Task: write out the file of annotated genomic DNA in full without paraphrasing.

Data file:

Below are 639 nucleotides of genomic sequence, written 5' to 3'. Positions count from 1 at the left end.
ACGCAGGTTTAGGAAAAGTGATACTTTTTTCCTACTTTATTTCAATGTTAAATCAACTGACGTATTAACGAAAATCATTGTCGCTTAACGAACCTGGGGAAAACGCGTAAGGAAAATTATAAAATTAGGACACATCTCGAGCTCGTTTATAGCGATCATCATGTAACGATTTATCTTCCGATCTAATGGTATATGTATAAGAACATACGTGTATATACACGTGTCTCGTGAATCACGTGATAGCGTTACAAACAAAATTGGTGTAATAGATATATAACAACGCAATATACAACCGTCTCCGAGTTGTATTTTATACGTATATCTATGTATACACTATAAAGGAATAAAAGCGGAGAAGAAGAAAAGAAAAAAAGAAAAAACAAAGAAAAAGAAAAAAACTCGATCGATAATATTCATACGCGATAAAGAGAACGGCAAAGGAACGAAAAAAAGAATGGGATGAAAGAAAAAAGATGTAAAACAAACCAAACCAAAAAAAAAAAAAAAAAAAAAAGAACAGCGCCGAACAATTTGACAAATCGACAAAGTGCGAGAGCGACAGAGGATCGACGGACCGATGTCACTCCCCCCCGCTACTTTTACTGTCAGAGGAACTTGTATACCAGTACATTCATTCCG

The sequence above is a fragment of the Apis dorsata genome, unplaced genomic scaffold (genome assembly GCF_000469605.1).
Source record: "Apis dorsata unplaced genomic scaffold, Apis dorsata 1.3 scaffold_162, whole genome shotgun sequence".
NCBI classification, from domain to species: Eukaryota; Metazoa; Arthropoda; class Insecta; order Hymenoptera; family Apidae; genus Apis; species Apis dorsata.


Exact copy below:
Below are 639 nucleotides of genomic sequence, written 5' to 3'. Positions count from 1 at the left end.
ACGCAGGTTTAGGAAAAGTGATACTTTTTTCCTACTTTATTTCAATGTTAAATCAACTGACGTATTAACGAAAATCATTGTCGCTTAACGAACCTGGGGAAAACGCGTAAGGAAAATTATAAAATTAGGACACATCTCGAGCTCGTTTATAGCGATCATCATGTAACGATTTATCTTCCGATCTAATGGTATATGTATAAGAACATACGTGTATATACACGTGTCTCGTGAATCACGTGATAGCGTTACAAACAAAATTGGTGTAATAGATATATAACAACGCAATATACAACCGTCTCCGAGTTGTATTTTATACGTATATCTATGTATACACTATAAAGGAATAAAAGCGGAGAAGAAGAAAAGAAAAAAAGAAAAAACAAAGAAAAAGAAAAAAACTCGATCGATAATATTCATACGCGATAAAGAGAACGGCAAAGGAACGAAAAAAAGAATGGGATGAAAGAAAAAAGATGTAAAACAAACCAAACCAAAAAAAAAAAAAAAAAAAAAAGAACAGCGCCGAACAATTTGACAAATCGACAAAGTGCGAGAGCGACAGAGGATCGACGGACCGATGTCACTCCCCCCCGCTACTTTTACTGTCAGAGGAACTTGTATACCAGTACATTCATTCCG

The sequence above is a fragment of the Apis dorsata genome, unplaced genomic scaffold (genome assembly GCF_000469605.1).
Source record: "Apis dorsata unplaced genomic scaffold, Apis dorsata 1.3 scaffold_162, whole genome shotgun sequence".
NCBI classification, from domain to species: Eukaryota; Metazoa; Arthropoda; class Insecta; order Hymenoptera; family Apidae; genus Apis; species Apis dorsata.